Sustainability Showcase: The Brando
The hospitality industry has a huge role to play in sustainability and properties can effect significant change through their actions. We’re teaming up with fanute, a hospitality solutions company that aims to reduce the industry’s use of scarce resources through their near-waterless laundry system, for our new series on sustainable hotels, lodges and resorts from around the world. For the first property in our series, we’re looking at The Brando, a property that uses innovative technology in its quest for carbon neutral status.
While filming Mutiny on the Bounty, Marlon Brando first came upon the atoll of Tetiaroa, 30 miles off the coast of Tahiti in French Polynesia. He was struck by the island’s beauty and bought the island in 1967, passionate about preserving the natural beauty, biodiversity and cultural richness that first attracted him to the island. In 1999 he and Richard Bailey, creator of some of the region’s finest resorts, created a vision for the island. This vision was for Tetiaroa to be post-carbon, and to use new technology to create a luxury environment that would give both guests and scientific researchers access to a biodiverse piece of paradise without harming the island in any way.
The Brando opened in 2014 and consists of 35 beachfront villas spread throughout the island and blending with its trees. While luxury is obviously a huge part of the package, The Brando considers themselves stewards of the island, with a responsibility to treat it with care and respect. Let’s take a look at some of the innovative features that make The Brando a unique property that showcases how far the hospitality industry can take sustainability.
Sea Water Air Conditioning
The island is surrounded by deep ocean, allowing Sea Water Air Conditioning to harness the cold from the deep. The deep ocean water is run throughout the resort, providing the low temperature needed for low-energy cooling in buildings on the island. This has reduced energy demands by almost 70% and was an idea first suggested by Marlon Brando, who had heard of the principle in the early 1970s. The system used on the island was developed and installed by Richard Bailey’s company Pacific Beachcomber and is the first air-conditioning system using the principle.
The energy demands for the island are supplied by solar energy and a coconut oil (biofuel) power station. The pholtovoltaic solar panels are in a typically un-used space – the island’s airstrip – with solar energy heating water for the resort. Solar power energy is stored in flow batteries that have a long service life and are made primarily from recyclable materials. Locally produced coconut oil, a renewable source of energy that supports the local economy, is used in the biofuel power station.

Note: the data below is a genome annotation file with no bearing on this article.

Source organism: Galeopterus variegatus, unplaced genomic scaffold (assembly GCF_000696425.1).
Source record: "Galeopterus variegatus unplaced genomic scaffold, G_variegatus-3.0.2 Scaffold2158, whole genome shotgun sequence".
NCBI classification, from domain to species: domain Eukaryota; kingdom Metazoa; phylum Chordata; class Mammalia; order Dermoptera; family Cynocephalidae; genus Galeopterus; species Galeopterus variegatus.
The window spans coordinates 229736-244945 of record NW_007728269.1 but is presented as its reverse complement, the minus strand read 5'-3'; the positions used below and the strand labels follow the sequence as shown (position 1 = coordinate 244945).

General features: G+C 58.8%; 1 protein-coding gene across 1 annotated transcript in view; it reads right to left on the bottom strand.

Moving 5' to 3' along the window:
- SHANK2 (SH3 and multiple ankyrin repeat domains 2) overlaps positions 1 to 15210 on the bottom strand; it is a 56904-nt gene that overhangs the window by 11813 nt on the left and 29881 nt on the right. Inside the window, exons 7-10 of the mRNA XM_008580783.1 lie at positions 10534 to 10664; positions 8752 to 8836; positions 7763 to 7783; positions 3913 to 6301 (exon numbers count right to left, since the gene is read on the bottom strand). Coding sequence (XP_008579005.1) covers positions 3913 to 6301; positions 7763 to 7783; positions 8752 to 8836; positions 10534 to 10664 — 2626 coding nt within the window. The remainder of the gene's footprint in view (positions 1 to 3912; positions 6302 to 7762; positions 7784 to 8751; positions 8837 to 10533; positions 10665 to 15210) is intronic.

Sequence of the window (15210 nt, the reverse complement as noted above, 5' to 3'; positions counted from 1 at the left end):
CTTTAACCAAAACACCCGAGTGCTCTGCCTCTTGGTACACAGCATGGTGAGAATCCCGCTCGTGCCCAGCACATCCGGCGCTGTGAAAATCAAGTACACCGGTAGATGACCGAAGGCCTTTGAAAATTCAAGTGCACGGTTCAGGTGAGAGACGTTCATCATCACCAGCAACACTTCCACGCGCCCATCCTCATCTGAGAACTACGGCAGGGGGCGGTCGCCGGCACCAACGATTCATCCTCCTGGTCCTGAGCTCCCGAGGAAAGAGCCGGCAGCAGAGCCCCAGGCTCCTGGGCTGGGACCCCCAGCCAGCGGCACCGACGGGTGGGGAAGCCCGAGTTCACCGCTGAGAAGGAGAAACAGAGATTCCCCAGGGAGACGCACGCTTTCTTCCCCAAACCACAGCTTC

The resort has an ambitious goal of achieving net zero carbon impact. As travellers are only able to access the island by plane, the resort provides bicycles to guests to travel around and all the staff’s vehicles will ultimately be solar powered. Guests are also encouraged to purchase carbon offsets for international flights and The Brando is planning to propose a carbon-offset purchase program for inter-island transportation.
Continuing Marlon Brando’s dream of creating a ‘university of the sea’, The Brando established an ecostation on Tetiaroa and gifted it to the Tetiaroa Society, a non-profit organisation that works to inspire and facilitate a better relationship between humans and nature. The Ecostation is a hub comprising of laboratories as well as accommodation, and where scientists from around the world can gather to study sustainability. These lessons can then be put into practice on the island and spread throughout the world to improve humankind’s relationship with nature.
The Ecostation focuses on educating students through experiential programmes on local heritage, sustainability in action and science; preserving the biodiversity of the island with programmes that focus on sustainable fishing, fish replenishment and atoll conservation; and researching creative and innovative ways to grow understanding of sustainable interdependence. Guests to The Brando are encouraged to interact with the scientists that are on Tetiaroa and learn more about the important work they’re doing.
Organic Garden and Water Use
The Brando has implemented innovative farming techniques for their organic garden, allowing vegetables and fruits to grow on the sun- and coral-drenched island. As well as a robust recycling and composting programme, the resort also utilises low-energy water independence and is installing a wastewater management system for irrigation.
Information sourced from The Brando’s website.
More about fanute
fanute is a specialist hospitality solutions company. We believe that by being innovative in our thinking and adventurous in our actions, we can provide valuable services to the market, and in just a small way, help to save our ailing planet.
We are not afraid of being first or in being the only player in a space – because we love starting with a blank piece of paper and designing our own future.
We’re obsessed with sustainability, simply, because we are all stewards of our environment – and for us this includes our beautiful land, our people and culture and our very scarce natural resources.
We help because our linen rental business drives scale in the short-term lettings industry, which means no more washing linen with domestic machines or walk-in laundromats, which consume huge amounts of water and energy.
And our near-waterless industrial laundry systems deliver meaningful savings of those same scarce resources, offering the only real innovation in laundry in over 60 years.
For more information, visit the fanute website.